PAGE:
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Acids and bases


When an alkali is added to an acid the pH of the mixture rises. This is because the alkali reacts with the acid to form neutral products. The reverse situation also happens too: when an acid is added to an alkali the pH of the mixture falls. This is because the acid reacts with the alkali to form neutral products.

A reaction in which acidity or alkalinity is removed is called neutralisation. A neutralisation involving an acid and a base (or alkali) always produces salt and water.

acid + base → salt + water

Hydrogen ions and pH

In all solution, all acids contain hydrogen ions, H+. The greater the concentration of these hydrogen ions, the lower the pH.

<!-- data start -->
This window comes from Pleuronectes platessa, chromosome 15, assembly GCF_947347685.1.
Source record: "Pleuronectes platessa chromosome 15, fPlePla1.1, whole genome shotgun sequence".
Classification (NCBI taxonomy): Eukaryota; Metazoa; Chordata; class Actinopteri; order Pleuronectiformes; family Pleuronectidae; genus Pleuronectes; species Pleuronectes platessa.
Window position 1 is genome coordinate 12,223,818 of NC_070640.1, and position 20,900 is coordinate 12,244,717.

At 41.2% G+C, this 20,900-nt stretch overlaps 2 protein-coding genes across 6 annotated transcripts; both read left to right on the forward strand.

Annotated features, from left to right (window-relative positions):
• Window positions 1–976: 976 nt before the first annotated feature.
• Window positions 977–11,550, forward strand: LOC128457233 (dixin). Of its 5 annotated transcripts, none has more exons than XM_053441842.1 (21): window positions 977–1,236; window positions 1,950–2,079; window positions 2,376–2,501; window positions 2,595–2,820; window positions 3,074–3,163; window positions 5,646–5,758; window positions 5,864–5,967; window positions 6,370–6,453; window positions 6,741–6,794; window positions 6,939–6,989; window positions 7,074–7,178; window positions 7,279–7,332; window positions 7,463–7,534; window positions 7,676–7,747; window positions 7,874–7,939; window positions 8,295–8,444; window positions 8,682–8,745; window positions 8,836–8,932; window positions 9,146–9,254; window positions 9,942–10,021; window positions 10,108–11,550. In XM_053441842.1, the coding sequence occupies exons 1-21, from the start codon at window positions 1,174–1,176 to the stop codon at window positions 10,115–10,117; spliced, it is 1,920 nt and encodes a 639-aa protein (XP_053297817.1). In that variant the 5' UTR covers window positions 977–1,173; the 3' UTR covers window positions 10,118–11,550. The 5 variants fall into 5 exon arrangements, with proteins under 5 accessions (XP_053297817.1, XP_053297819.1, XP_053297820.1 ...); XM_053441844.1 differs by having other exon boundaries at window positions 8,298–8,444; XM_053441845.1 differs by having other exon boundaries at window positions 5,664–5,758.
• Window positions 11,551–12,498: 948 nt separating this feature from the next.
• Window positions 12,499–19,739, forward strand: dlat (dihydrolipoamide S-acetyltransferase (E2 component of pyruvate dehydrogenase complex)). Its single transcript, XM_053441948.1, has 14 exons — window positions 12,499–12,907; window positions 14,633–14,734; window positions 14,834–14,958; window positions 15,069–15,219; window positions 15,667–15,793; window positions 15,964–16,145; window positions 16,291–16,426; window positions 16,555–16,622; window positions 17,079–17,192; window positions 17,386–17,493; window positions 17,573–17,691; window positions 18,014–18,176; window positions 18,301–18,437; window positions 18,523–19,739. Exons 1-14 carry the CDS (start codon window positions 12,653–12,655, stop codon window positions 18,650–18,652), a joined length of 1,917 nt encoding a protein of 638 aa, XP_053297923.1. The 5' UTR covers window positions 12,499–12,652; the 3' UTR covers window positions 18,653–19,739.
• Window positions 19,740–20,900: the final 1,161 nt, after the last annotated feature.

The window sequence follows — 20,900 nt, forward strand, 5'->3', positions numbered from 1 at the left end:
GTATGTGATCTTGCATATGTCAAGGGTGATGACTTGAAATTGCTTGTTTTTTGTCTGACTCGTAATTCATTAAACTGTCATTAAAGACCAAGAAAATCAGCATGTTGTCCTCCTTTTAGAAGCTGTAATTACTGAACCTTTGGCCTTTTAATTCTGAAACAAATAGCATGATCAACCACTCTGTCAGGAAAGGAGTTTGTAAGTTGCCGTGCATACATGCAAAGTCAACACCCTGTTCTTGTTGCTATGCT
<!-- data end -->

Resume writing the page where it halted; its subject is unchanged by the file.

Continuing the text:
Naming salts

The name of the salt produced in a neutralisation reaction can be predicted. The first part of the name is ‘ammonium’ if the base used is ammonia. Otherwise, it is the name of the metal in the base. The second part of the name comes from the acid used:

  • chloride, if hydrochloric acid is used
  • nitrate, if nitric acid is used
  • sulfate, if sulfuric acid is used
  • phosphate, if phosphoric acid is used.

The table shows some examples.


acid+basesalt + water
hydrochloric acid+copper oxidecopper chloride + water
sulfuric acid+ sodium hydroxidesodium sulfate + water
nitric acid+calcium hydroxidecalcium nitrate + water
phosphoric acid+iron(III) oxideiron(III) phosphate + water

Carbonates and acids

Carbonates also neutralise acids. As well as a salt and water, carbon dioxide is also produced. The name of the salt can be predicted in just the same way.

For example:

hydrochloric acid + potassium carbonate → potassium chloride + water + carbon dioxide

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